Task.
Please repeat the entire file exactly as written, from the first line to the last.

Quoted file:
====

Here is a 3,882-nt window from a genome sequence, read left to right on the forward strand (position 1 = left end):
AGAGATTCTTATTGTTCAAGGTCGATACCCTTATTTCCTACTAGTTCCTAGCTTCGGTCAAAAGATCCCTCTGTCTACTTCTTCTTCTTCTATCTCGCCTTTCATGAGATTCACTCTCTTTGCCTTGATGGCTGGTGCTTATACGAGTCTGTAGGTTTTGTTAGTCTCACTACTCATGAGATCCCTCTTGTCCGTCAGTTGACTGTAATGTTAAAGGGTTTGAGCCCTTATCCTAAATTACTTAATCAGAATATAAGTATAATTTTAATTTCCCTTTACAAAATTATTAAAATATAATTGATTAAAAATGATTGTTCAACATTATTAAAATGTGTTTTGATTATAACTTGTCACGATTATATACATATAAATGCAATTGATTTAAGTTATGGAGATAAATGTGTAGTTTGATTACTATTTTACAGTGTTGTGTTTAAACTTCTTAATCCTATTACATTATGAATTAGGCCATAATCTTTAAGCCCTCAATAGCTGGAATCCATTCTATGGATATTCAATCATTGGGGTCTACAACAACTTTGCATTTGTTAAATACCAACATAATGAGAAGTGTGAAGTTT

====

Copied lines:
Here is a 3,882-nt window from a genome sequence, read left to right on the forward strand (position 1 = left end):
AGAGATTCTTATTGTTCAAGGTCGATACCCTTATTTCCTACTAGTTCCTAGCTTCGGTCAAAAGATCCCTCTGTCTACTTCTTCTTCTTCTATCTCGCCTTTCATGAGATTCACTCTCTTTGCCTTGATGGCTGGTGCTTATACGAGTCTGTAGGTTTTGTTAGTCTCACTACTCATGAGATCCCTCTTGTCCGTCAGTTGACTGTAATGTTAAAGGGTTTGAGCCCTTATCCTAAATTACTTAATCAGAATATAAGTATAATTTTAATTTCCCTTTACAAAATTATTAAAATATAATTGATTAAAAATGATTGTTCAACATTATTAAAATGTGTTTTGATTATAACTTGTCACGATTATATACATATAAATGCAATTGATTTAAGTTATGGAGATAAATGTGTAGTTTGATTACTATTTTACAGTGTTGTGTTTAAACTTCTTAATCCTATTACATTATGAATTAGGCCATAATCTTTAAGCCCTCAATAGCTGGAATCCATTCTATGGATATTCAATCATTGGGGTCTACAACAACTTTGCATTTGTTAAATACCAACATAATGAGAAGTGTGAAGTTT